The Best Intentions: How a Plan to Revitalize the SBC Accelerated Its Decline, by Charles S. Kelley Jr.

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The Best Intentions: How a Plan to Revitalize the SBC Accelerated Its Decline, by Charles S. Kelley Jr.

June 16, 2023

The Best Intentions: How a Plan to Revitalize the SBC Accelerated Its Decline, by Charles S. Kelley Jr.

As a fellow SBC seminary president (MBTS), I enjoyed serving alongside Chuck (NOBTS) from 1995 to 1999. We six presidents would meet regularly, and I recall one time we were in Denver for some business and we headed to Starbuck's after hours. As we drank our coffee or tea, we were entertained by a small cover group playing songs from the 1950s-1970s (the Beatles and such). Turns out, only two of us knew the words to most of the songs and could sing along if nudged. (We weren't.) Apparently, the other four (not to be named here, but their initials are Crews, Mohler, Patterson, and Hemphill) spent those earlier days in more exalted pursuits. Alas, that music was "the soundtrack of my youth." As for Kelley, he was a DJ for pop/rock music on a Baylor University radio station. So as we showed our recognition and appreciation for these songs, we faced expressions of dismay and even pity at our table.

Incidentally, Chuck is the brother of Dorothy Patterson, wife of Paige Patterson, a driving force in the SBC's "conservative resurgence." And their dad was member of our MBTS board, kind enough to engineer an invitation for me to preach at his church, FBC Beaumont. 

When asked to pitch in a word of commendation for this book, I gave a read and was thankful for what I saw. So I "penned" these remarks, and, in the forest of 17 other blurbs, they printed the last two sentences of mine.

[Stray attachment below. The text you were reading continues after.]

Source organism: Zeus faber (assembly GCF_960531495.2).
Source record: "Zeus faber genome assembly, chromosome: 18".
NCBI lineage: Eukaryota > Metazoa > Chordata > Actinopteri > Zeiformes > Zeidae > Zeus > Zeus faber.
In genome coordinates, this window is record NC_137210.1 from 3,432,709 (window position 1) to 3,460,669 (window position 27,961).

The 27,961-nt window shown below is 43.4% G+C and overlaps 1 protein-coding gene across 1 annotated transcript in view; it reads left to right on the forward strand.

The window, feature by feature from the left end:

Yes, Chuck knew his 60s music, but he was a master at championing and advancing the cooperative, Great Commission efforts of Southern Baptists. In this book, he chronicles and explains the recent slippage in our programs of evangelism and missions. 

Commendation (with blurb in bold at the bottom) 


I was raised in the Southern Baptist church, benefiting from a range of programs and emphases, but when I answered a call to prepare for the pastorate, I was intimidated by the prospects. I’d been a philosophy prof for seven years, and when I got to seminary, I found myself “drinking from a firehose” as I tried to get up to speed on sermon preparation, Greek and Hebrew, church music, etc.


Thankful to say, Southern Baptists didn’t drop me with a “good luck” after graduation. I was soon gratified and even astonished at the array of denominational programs and resources available to me over the next several decades—from the Sunday School Board (MasterLife); the Foreign Mission Board (a state partnership with Brazil); and the Home Mission Board (as I served in the local church, association, state convention, and seminary) with Continuing Witness Training; Prayer for Spiritual Awakening; Crossover; Mission Service Corps; Interfaith Witness; Cooperative Agreements, funding evangelism conferences, church plants, and state staff; the Nehemiah Project; “Here’s Hope” Simultaneous Revivals; Strategic-Focus Cities; and the One-Day Soul-Winning Workshop. Along the way, at the Executive Committee, I got to tell the story of how this whole, wonderful web of congregational and denominational entities worked together to do great things, including four church-starts a day.


Yes, there were tensions, blunders, slackers, and us knuckleheads in the life and work of our big, messy denomination. But God blessed our mess. And then we got “smarter and smarter” as we streamlined and centralized our approaches, but, somehow, we seem to have outsmarted ourselves. As Dr. Kelley demonstrates, there has been a precipitous drop in baptisms, church plants, and Cooperative Program support.


Yes, of course, there have been a number of factors, some of which he lists. I’d add that we’ve also been damaged internally by misbehavior in some of our agencies, whether in the form of social “ingratiationism” (wokeness, obsession with winsomeness, and craven concern with PR) or the powerplays of executive worldliness.


The language of the “Great Commission Resurgence” was noble and well-intended, but “the road to disintegration can be paved with good intentions.” And I thank Dr. Kelley for so aptly demonstrating this.